Is there a silver lining for UK telecoms consumers behind the Brexit cloud?

Ian Scales
By Ian Scales

Sep 26, 2017

via Flickr © Michael Scheltgen (CC BY 2.0)

via Flickr © Michael Scheltgen (CC BY 2.0)

  • To Brexit or not to Brexit, is not the question anymore
  • For the UK’s telecoms users an updated question might be:
  • What telecoms advantages, if any, might there be for consumers in a telecoms Brexit

It’s a big question and it has been tackled by Will Perrin, formerly a telecoms policy wonk for the Prime Minister’s policy unit (and other similar positions), in a paper he claims is designed to serve as a starting point for a broader discussion on what telecoms in the UK could/should look like in five or 10 years’ time.

Needless to say that currently, as the whole Brexit thing unfolds, there is a distinct lack of clarity. Perrin’s paper has been penned under the auspices of the Carnegie UK Trust to inject at least some of that missing quality.

Perrin points out that while we hear plenty of opinion from industry groups, when it comes to discussing the post-Brexit landscape the consumer voice is somewhat muffled. This gap, he says, must be closed as consumer input can provide valuable insight to key issues (as well as just being the right thing to do?) .

And yes, much of the consumer protection and regulation already banged into place by the EU around data security, surveillance and privacy is valuable and is likely to be retained via the so-called ‘Great Repeal Bill’. So that can be bagged.

Ditto with the roam-like-at-home initiative which is unlikely to be rescinded upon Brexit, despite all the scare stories, especially as it now looks likely that the UK will enjoy a protracted ‘transition period’.

But Perrin explores two less openly considered and, from an industry point of view, more controversial 'opportunities'.

Market roll-back?

Perrin suggests that retail communications markets might work better for citizens if they were returned to regulation for services such as broadband and mobile phones. This might drive down prices and improve service quality where competition isn’t working that well, he says.

The backstory here is that the UK experience with other utilities such as gas and electricity (as well as broadband and mobile), where a retail market was constructed on the understanding that consumers would switch services to maintain price competition, has been a bit of failure.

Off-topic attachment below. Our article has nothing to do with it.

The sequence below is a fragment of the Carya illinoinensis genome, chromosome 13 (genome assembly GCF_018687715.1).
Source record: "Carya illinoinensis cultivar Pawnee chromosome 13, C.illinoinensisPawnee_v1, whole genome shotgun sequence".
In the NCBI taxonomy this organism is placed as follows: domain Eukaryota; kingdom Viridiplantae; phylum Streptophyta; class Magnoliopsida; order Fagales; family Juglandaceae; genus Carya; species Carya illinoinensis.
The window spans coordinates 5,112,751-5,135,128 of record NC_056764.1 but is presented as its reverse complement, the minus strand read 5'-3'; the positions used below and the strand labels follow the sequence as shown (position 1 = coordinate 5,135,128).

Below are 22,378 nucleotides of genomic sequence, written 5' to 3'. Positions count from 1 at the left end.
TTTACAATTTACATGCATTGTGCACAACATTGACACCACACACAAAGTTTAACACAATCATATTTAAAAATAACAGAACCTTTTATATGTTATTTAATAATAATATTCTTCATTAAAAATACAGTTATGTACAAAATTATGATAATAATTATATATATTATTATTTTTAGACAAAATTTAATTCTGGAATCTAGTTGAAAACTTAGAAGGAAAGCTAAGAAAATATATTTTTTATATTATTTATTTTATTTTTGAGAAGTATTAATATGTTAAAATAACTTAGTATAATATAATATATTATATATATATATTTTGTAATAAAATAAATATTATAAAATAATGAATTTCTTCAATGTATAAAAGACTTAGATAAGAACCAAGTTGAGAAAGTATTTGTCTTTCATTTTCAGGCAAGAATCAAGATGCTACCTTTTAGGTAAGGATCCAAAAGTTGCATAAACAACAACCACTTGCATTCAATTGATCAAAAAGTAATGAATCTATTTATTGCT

The trouble was and is, that well-funded marketing departments can run rings around consumers who either end up paying more for services than they anticipated - such is the complexity of the offers - or they give up and stay safe by sticking to their chosen supplier. In either case the consumer has not been protected and prices are often ratcheted up, not pushed down.

So, given that the UK might be free from EU regulation which favours a move AWAY from price regulation, the UK -  ironically, since it was the ‘Anglo-Saxon’ neo-liberal push in the 1980s and 1990s which moved the EU to its current pro-competition stance - could be free to move telecoms back to regulation to favour consumer interests; a move it is currently considering in the energy market.

Another telecoms market segment where competition has fallen down on the job is in rural broadband. Perrin suggests that rural broadband delivery in the UK may be improved by looser state aid rules post-Brexit. The white paper on the Great Repeal Bill, he says, makes it clear that the UK Government would have the option to invest to improve rural broadband despite council-backed projects, such as Aylesbury Vale broadband, drawing angry complaints from the private sector.

However, to exploit the potential opportunity for state aid reform in broadband, the UK Government needs to ensure local government has the capacity to engage with this opportunity -  or, in consumer terms, provide the cash.  That might be a real problem.

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